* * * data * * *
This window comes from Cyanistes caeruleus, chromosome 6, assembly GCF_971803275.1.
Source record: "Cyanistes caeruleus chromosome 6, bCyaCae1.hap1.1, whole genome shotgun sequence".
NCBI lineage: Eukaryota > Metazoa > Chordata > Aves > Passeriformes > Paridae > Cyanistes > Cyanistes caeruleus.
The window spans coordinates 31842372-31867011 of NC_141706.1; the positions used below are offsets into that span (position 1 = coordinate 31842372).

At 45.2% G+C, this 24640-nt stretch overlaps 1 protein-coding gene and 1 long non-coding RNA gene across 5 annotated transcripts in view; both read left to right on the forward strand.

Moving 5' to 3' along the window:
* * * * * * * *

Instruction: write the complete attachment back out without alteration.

This window comes from Cyanistes caeruleus, chromosome 6, assembly GCF_971803275.1.
Source record: "Cyanistes caeruleus chromosome 6, bCyaCae1.hap1.1, whole genome shotgun sequence".
NCBI lineage: Eukaryota > Metazoa > Chordata > Aves > Passeriformes > Paridae > Cyanistes > Cyanistes caeruleus.
The window spans coordinates 31842372-31867011 of NC_141706.1; the positions used below are offsets into that span (position 1 = coordinate 31842372).

At 45.2% G+C, this 24640-nt stretch overlaps 1 protein-coding gene and 1 long non-coding RNA gene across 5 annotated transcripts in view; both read left to right on the forward strand.

Moving 5' to 3' along the window: